Sunday, June 30, 2019

Sanford using monopoly power to control therapeutic cannabis in North Dakota

North Dakota has turned to therapeutic cannabis and is widely expected to legalize for all adults in its efforts to reverse opioid abuse.

So far nearly 700 patients in North Dakota have received cards. But, earlier this month a group of protesters held a rally at the Sanford hospital in Fargo claiming the medical industry monopoly is creating barriers to therapeutic cannabis.
However, according to a statement released by Sanford, each doctor can decide whether to certify, based on what they feel is “medically best” for patients. The statement also said patients legally using medical marijuana are allowed to do so at Sanford hospitals in North Dakota and Minnesota. [Patients face roadblocks 2 years after North Dakota voters approved medical marijuana]
In 2016 North Dakota voters passed Measure 5 then the legislature drafted rules and a Republican governor signed it into law. The Botanist in Fargo was the first of eight planned therapeutic cannabis dispensaries in North Dakota and seven other North Dakota cities have been named for stores.
The most recent cities to be added to the list of dispensary sites are Minot, Devils Lake, Jamestown, and Dickinson. They join Grand Forks, Bismarck, and Williston as future homes to medical marijuana dispensary sites. There are currently 14 conditions that qualify for medical marijuana treatment. They range from cancer and glaucoma to epilepsy and Alzheimer’s Disease. [It’s about high time]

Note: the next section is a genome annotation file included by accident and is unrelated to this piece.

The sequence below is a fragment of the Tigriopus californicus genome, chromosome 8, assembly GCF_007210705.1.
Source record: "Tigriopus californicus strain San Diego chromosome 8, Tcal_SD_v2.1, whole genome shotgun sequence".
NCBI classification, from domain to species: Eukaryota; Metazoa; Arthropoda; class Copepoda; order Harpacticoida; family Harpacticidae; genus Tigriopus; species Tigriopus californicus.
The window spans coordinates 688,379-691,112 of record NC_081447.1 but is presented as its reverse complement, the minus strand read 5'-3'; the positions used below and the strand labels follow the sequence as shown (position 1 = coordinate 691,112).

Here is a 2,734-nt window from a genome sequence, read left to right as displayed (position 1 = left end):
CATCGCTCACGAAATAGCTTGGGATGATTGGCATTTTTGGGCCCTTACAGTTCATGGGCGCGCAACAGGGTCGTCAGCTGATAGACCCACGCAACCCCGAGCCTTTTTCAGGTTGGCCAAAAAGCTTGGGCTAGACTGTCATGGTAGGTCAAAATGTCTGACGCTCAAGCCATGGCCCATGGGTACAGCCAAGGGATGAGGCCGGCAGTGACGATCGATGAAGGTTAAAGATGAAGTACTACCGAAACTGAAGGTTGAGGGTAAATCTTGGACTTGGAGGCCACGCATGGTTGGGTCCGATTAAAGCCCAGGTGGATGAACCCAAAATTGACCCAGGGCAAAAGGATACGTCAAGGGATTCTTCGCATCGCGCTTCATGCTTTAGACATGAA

Republican Gov. Doug Burgum supports decriminalization but there is concern among activists that Republican operatives will provide names of patients to the Trump Organization that would prevent them from purchasing firearms.

North Dakota's failed poorly-written Amendment 3 that would have legalized for all adults also included language that would have forced the expungement of the records for some cannabis convictions yet in its repressive nanny state neighbor to the south if you're even suspected of ingesting cannabis members of the law enforcement industry will force a catheter into your urethra and seize your assets.

Yes, South Dakota is among the worst states for opioid abuse yet even Democrats in that red state believe residents are too fragile for legal cannabis. Even the South Dakota State Medical Association contends that although "marijuana and dronabinol decreased pain" the fact that it is illegal makes it less effective as a therapy.

Sanford, Avera and Rapid City Regional enjoy virtual medical industry monopolies in South Dakota, too. Even today Sanford is preparing to absorb an Iowa health care giant.

Meanwhile, Illinois has just legalized for all adults and in New Mexico Governor Michelle Lujan Grisham has created a study group designed to bring a plan for legalization to the next legislative session.

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